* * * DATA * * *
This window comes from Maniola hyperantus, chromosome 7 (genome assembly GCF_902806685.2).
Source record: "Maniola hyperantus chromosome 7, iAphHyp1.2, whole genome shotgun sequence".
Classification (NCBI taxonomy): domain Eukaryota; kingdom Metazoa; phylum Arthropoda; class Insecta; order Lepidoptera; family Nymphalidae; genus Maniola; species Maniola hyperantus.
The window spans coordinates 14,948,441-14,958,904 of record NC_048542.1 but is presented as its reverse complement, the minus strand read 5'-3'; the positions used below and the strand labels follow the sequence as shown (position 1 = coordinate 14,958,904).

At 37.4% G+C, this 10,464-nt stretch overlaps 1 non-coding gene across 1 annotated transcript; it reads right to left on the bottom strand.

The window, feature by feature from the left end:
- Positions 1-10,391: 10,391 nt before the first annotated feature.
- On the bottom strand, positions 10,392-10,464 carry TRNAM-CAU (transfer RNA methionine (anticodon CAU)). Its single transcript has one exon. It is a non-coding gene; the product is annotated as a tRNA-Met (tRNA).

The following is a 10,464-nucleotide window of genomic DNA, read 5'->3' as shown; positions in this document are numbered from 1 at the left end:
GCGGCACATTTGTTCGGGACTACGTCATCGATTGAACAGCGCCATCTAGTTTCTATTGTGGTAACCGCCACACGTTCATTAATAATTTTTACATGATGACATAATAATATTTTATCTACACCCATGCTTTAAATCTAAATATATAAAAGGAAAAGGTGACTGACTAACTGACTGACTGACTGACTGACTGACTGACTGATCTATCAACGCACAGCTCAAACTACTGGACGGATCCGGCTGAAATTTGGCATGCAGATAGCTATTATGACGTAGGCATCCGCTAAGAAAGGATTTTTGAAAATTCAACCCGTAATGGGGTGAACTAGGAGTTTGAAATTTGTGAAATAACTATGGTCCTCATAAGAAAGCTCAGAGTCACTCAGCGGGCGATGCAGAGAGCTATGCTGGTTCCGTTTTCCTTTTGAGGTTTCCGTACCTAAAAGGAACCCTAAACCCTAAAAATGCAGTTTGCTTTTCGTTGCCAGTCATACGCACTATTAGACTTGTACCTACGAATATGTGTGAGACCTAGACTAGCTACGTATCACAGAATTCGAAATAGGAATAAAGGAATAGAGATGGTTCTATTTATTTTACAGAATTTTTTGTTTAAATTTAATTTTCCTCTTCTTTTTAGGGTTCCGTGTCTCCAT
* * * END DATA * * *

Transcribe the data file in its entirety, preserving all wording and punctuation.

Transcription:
This window comes from Maniola hyperantus, chromosome 7 (genome assembly GCF_902806685.2).
Source record: "Maniola hyperantus chromosome 7, iAphHyp1.2, whole genome shotgun sequence".
Classification (NCBI taxonomy): domain Eukaryota; kingdom Metazoa; phylum Arthropoda; class Insecta; order Lepidoptera; family Nymphalidae; genus Maniola; species Maniola hyperantus.
The window spans coordinates 14,948,441-14,958,904 of record NC_048542.1 but is presented as its reverse complement, the minus strand read 5'-3'; the positions used below and the strand labels follow the sequence as shown (position 1 = coordinate 14,958,904).

At 37.4% G+C, this 10,464-nt stretch overlaps 1 non-coding gene across 1 annotated transcript; it reads right to left on the bottom strand.

The window, feature by feature from the left end:
- Positions 1-10,391: 10,391 nt before the first annotated feature.
- On the bottom strand, positions 10,392-10,464 carry TRNAM-CAU (transfer RNA methionine (anticodon CAU)). Its single transcript has one exon. It is a non-coding gene; the product is annotated as a tRNA-Met (tRNA).

The following is a 10,464-nucleotide window of genomic DNA, read 5'->3' as shown; positions in this document are numbered from 1 at the left end:
GCGGCACATTTGTTCGGGACTACGTCATCGATTGAACAGCGCCATCTAGTTTCTATTGTGGTAACCGCCACACGTTCATTAATAATTTTTACATGATGACATAATAATATTTTATCTACACCCATGCTTTAAATCTAAATATATAAAAGGAAAAGGTGACTGACTAACTGACTGACTGACTGACTGACTGACTGACTGATCTATCAACGCACAGCTCAAACTACTGGACGGATCCGGCTGAAATTTGGCATGCAGATAGCTATTATGACGTAGGCATCCGCTAAGAAAGGATTTTTGAAAATTCAACCCGTAATGGGGTGAACTAGGAGTTTGAAATTTGTGAAATAACTATGGTCCTCATAAGAAAGCTCAGAGTCACTCAGCGGGCGATGCAGAGAGCTATGCTGGTTCCGTTTTCCTTTTGAGGTTTCCGTACCTAAAAGGAACCCTAAACCCTAAAAATGCAGTTTGCTTTTCGTTGCCAGTCATACGCACTATTAGACTTGTACCTACGAATATGTGTGAGACCTAGACTAGCTACGTATCACAGAATTCGAAATAGGAATAAAGGAATAGAGATGGTTCTATTTATTTTACAGAATTTTTTGTTTAAATTTAATTTTCCTCTTCTTTTTAGGGTTCCGTGTCTCCAT